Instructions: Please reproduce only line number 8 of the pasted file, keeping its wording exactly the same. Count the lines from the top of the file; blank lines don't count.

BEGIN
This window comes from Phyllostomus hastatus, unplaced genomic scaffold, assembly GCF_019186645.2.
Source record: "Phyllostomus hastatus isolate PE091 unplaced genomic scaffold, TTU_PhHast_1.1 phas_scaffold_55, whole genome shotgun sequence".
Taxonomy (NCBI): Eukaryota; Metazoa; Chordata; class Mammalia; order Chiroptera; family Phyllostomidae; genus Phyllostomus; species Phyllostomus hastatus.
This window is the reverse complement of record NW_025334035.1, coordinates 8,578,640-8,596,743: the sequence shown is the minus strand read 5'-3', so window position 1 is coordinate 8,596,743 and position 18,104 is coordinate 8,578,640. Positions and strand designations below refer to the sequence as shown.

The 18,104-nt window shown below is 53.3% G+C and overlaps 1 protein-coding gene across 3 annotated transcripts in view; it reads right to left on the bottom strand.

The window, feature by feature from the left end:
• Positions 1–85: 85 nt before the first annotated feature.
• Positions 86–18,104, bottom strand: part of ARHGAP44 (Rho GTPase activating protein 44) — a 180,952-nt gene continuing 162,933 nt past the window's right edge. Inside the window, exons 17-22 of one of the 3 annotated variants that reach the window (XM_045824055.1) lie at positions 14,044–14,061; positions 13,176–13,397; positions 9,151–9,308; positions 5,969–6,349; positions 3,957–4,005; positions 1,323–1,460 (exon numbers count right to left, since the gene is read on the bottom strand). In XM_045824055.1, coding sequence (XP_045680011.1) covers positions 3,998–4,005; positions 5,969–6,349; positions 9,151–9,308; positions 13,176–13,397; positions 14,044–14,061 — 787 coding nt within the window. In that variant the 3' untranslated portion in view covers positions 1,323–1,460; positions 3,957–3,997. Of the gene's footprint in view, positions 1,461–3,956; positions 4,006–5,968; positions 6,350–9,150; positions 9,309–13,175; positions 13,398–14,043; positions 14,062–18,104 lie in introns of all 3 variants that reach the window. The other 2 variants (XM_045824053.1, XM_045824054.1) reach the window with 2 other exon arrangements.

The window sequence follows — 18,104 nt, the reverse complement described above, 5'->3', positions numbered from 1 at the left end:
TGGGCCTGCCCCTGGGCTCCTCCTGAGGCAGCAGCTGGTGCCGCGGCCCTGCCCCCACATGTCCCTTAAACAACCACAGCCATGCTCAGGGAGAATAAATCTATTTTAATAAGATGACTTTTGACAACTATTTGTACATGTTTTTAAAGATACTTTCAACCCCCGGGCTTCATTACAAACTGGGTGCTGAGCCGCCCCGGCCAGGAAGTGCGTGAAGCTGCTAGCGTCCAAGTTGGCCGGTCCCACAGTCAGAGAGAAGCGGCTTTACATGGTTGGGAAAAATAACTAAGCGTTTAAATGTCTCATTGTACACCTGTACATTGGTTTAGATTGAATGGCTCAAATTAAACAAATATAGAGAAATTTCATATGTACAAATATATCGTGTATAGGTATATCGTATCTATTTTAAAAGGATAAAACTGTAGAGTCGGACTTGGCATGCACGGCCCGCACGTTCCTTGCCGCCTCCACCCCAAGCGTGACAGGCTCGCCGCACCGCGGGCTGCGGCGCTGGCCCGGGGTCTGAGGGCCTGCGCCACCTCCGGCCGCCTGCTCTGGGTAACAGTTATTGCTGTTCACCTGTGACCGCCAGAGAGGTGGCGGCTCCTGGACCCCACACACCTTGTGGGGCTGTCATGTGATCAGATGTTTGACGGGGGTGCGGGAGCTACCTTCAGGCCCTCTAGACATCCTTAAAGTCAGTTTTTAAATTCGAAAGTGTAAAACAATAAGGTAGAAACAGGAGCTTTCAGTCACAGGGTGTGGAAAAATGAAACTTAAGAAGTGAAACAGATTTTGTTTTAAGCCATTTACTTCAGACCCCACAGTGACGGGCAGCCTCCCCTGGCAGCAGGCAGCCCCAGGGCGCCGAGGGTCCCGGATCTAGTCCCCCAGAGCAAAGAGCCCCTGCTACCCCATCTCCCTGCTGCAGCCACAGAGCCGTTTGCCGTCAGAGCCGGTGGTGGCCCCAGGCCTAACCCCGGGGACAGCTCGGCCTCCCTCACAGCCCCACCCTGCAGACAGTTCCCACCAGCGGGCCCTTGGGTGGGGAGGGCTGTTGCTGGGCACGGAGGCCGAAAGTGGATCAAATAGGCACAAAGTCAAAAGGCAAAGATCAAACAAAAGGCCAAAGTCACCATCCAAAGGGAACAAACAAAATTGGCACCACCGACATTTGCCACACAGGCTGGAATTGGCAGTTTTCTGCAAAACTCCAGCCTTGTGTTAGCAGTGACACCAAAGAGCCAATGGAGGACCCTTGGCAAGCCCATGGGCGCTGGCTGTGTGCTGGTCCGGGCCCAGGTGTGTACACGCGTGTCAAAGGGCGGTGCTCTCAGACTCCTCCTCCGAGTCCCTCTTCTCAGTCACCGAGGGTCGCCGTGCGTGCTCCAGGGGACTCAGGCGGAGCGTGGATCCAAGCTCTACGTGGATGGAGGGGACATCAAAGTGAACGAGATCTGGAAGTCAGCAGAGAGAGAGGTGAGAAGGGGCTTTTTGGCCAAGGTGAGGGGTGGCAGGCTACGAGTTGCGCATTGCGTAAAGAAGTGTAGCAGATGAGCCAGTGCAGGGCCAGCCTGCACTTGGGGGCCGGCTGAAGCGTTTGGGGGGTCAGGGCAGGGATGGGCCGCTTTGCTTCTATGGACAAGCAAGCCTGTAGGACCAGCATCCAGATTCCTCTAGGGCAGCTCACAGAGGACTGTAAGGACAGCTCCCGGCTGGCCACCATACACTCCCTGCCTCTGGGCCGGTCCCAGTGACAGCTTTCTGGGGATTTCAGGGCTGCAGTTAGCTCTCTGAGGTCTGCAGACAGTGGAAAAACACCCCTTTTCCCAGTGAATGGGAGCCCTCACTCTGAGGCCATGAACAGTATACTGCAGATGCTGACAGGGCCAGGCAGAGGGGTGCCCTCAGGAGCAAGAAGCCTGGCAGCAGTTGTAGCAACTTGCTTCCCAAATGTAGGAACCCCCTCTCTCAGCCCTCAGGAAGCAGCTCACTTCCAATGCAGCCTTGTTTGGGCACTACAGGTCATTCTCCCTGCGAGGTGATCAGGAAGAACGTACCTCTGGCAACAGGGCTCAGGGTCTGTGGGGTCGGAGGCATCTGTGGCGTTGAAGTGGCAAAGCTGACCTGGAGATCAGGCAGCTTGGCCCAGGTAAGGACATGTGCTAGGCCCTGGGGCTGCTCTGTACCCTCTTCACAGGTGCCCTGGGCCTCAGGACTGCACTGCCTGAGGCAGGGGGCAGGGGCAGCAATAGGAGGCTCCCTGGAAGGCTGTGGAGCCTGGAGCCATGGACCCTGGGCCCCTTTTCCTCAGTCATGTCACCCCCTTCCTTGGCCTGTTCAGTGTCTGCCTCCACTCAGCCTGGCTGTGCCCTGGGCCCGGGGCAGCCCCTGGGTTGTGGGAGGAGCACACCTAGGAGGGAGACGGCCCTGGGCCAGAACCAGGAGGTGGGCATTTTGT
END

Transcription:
• Positions 86–18,104, bottom strand: part of ARHGAP44 (Rho GTPase activating protein 44) — a 180,952-nt gene continuing 162,933 nt past the window's right edge. Inside the window, exons 17-22 of one of the 3 annotated variants that reach the window (XM_045824055.1) lie at positions 14,044–14,061; positions 13,176–13,397; positions 9,151–9,308; positions 5,969–6,349; positions 3,957–4,005; positions 1,323–1,460 (exon numbers count right to left, since the gene is read on the bottom strand). In XM_045824055.1, coding sequence (XP_045680011.1) covers positions 3,998–4,005; positions 5,969–6,349; positions 9,151–9,308; positions 13,176–13,397; positions 14,044–14,061 — 787 coding nt within the window. In that variant the 3' untranslated portion in view covers positions 1,323–1,460; positions 3,957–3,997. Of the gene's footprint in view, positions 1,461–3,956; positions 4,006–5,968; positions 6,350–9,150; positions 9,309–13,175; positions 13,398–14,043; positions 14,062–18,104 lie in introns of all 3 variants that reach the window. The other 2 variants (XM_045824053.1, XM_045824054.1) reach the window with 2 other exon arrangements.